Trembling at God's Word - Part 2 of 3

by J. D. Watson

"Thus saith the Lord, The heaven is my throne, and the earth is my footstool: where is the house that ye build unto me? and where is the place of my rest? For all those things hath mine hand made, and all those things have been, saith the Lord: but to this man will I look, even to him that is poor and of a contrite spirit, and trembleth at my word" (Isa. 66:1-2).

In Part 1, we meditated on the first of three aspects of the great statement before us: the meaning of trembling at God's Word. We continue with the second aspect:

II. The Manner of Trembling at God's Word

What frame of mind (or heart) is involved in trembling at God's Word? Please prayerfully ponder three attitudes.

Reverence for God's Word:

We are to approach the Bible like no other literature. While we might be amazed by a novelist's vivid description of a scene or character, or be stunned by a clever twist in the mystery writer's story, such things fade to nothing in comparison to our reverence for Scripture. We come before it quietly, in abject silence, because we are in truth entering the Throne Room of God, hearing the very words of the Sovereign God of the Universe.

At the risk of offending some readers (and that is most certainly not my intention), I can think of very few things in our day more disgusting, more blasphemous than the blight of so-called "Christian comedians" in the church today. We should be ashamed of ourselves for tolerating such irreverence. These so-called teachers twist Bible stories, verses, and even principles to make people laugh so they supposedly will better accept the Bible.

"If you keep them laughing," it is insisted, "you can better get your point across." What worldly nonsense, and I say again, what utter blasphemy! Nothing can excuse that kind of irreverence for the holy things of God, no matter what arguments are used to justify it. We are not dealing with things that are funny! We are handling the serious, holy things of God. Mark it down: the only way people will understand Scripture is by humbly and reverently coming before it, not guffawing in laughter at the comedian or the pastor who doubles as entertainer.

Desire to Hear It Read and Preached:

No better example exists than Nehemiah 8, when after the completion of the rebuilding of the walls of Jerusalem upon the return of some of the Israelites from a 70-year judgment in Babylon, "All the people gathered themselves together as one man into the street that was before the water gate; and they spake unto Ezra the scribe to bring the book of the law of Moses, which the Lord had commanded to Israel" (v. 1).

The people then stood for six hours while the Law was read and explained (v. 3). Since they now spoke Aramaic instead of Hebrew, the Law had to be explained, that is, "exposited" to them, providing us an unmistakable picture of expository preaching. A pulpit was even constructed for that purpose (v. 4).

Oh, but not today! We have to have pageants and stage plays, music concerts, motivational talks, and ten-minute devotionals that appeal to people's feelings and stroke their sensitivities. Such people (both preacher and pew-sitter) do not tremble at God's Word.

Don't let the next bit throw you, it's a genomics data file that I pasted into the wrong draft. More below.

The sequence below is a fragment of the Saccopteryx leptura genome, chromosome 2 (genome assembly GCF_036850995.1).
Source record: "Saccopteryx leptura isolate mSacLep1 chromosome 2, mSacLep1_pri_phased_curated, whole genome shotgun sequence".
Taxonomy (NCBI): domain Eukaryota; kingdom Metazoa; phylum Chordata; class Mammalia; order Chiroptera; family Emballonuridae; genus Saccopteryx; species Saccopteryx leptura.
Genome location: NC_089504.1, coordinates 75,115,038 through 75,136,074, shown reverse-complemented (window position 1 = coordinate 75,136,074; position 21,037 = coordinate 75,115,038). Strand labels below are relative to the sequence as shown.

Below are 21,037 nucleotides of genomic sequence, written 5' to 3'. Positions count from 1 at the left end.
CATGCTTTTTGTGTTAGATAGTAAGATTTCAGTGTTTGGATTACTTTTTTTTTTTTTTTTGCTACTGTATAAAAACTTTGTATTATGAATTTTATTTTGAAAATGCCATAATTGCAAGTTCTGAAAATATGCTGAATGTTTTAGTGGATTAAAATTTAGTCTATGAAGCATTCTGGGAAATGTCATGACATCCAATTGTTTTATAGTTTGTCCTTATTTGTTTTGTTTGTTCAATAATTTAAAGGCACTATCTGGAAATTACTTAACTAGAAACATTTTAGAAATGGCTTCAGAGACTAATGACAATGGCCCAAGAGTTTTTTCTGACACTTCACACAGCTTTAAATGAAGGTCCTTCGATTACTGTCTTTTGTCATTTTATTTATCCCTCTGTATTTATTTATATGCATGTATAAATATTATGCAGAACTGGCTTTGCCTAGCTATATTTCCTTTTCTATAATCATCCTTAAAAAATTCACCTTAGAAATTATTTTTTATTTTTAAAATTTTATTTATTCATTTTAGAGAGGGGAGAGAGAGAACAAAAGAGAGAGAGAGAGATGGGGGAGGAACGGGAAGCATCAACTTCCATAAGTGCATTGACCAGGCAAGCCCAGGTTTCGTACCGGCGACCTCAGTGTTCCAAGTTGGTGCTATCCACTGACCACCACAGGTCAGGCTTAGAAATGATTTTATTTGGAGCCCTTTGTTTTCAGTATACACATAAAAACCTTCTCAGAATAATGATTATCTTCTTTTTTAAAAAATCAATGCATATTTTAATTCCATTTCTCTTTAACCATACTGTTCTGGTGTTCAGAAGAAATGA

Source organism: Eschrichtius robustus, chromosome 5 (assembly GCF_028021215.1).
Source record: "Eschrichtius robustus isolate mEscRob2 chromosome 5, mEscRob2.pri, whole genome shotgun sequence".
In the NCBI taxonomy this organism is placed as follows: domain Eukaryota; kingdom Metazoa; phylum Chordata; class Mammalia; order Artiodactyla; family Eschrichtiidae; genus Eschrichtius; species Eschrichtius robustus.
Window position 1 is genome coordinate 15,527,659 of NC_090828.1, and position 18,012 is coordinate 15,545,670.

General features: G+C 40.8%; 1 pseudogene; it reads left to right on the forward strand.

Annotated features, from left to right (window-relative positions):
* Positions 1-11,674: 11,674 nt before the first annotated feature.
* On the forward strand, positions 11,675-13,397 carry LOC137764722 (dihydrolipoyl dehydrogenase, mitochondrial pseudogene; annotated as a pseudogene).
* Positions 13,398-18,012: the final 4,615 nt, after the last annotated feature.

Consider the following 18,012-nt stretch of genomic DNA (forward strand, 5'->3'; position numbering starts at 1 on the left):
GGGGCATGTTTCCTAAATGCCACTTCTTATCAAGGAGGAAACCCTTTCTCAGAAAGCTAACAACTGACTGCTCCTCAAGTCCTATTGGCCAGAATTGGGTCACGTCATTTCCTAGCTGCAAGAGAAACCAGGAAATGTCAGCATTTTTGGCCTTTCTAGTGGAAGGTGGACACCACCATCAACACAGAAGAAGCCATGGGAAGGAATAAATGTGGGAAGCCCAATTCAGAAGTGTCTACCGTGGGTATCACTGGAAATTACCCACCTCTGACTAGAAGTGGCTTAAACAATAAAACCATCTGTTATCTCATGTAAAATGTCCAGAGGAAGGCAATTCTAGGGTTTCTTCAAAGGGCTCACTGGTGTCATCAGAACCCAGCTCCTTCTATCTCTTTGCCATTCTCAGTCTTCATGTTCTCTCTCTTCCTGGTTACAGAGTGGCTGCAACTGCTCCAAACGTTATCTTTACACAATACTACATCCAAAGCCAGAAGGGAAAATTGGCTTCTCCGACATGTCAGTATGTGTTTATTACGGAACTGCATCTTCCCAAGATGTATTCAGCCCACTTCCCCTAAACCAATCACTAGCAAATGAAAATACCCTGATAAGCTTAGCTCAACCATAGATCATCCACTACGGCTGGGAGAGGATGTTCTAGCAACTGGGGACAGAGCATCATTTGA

I heard one preacher say it very well; when someone said to him, "Your sermons are getting a little too long," he lovingly responded: "It all just depends upon how big a cup you bring to church." As Paul declared, "But we all, with open face beholding as in a glass the glory of the Lord, are changed into the same image from glory to glory, even as by the Spirit of the Lord" (2 Cor. 3:18). Indeed, the people today who are satisfied with all the junk that's going in churches are not looking into God's face and most certainly are not trembling at His Word

Submission to God's Word:

To tremble before truth means to submit to its every command. We do not resist, argue against, or bring frivolous questions and objections before it. To tremble before God's Word means that we are submitted to whatever it declares before we even hear the declaration. When we do that, we will never get "hung up" on any issue or get upset when a preacher tells us how we should live, based upon Scripture. Once we settle the issue of submission to God's Word no matter what, we will accept whatever it says. The real problem in all of us, and the real problem in every single issue that arises, is always biblical authority. We must settle that issue before we can even address any other.

In his book, The Holy Spirit, theologian John Walvoord writes: "The yielded Christian has an unusual relationship to the Word of God. As its revelation becomes known and its application becomes evident, the issue of being yielded to the truth as made known by the Holy Spirit becomes very real. (The Holy Spirit [Zondervan, 1954, 58, 79], p. 198.).

How true! The yielded Christian does, indeed, have "an unusual relationship to the Word of God." Yes! He trembles before it! That is so unusual, in fact, that he will seem very odd in today's world, even among some Christians. To tremble at God's Word is to be filled with His Word (Col. 3:16) and filled with His Spirit (Eph. 5:18)-both of which are synonymous, in fact. It is to submit to Him no matter what other people might think.

We will conclude our thoughts in Part 3 by considering the motivation for trembling at God's Word.

J. D. Watson is pastor-teacher of Grace Bible Church in Meeker, Colorado and author of
A Word for the Day: Key Words from the New Testament (AMG Publishers)

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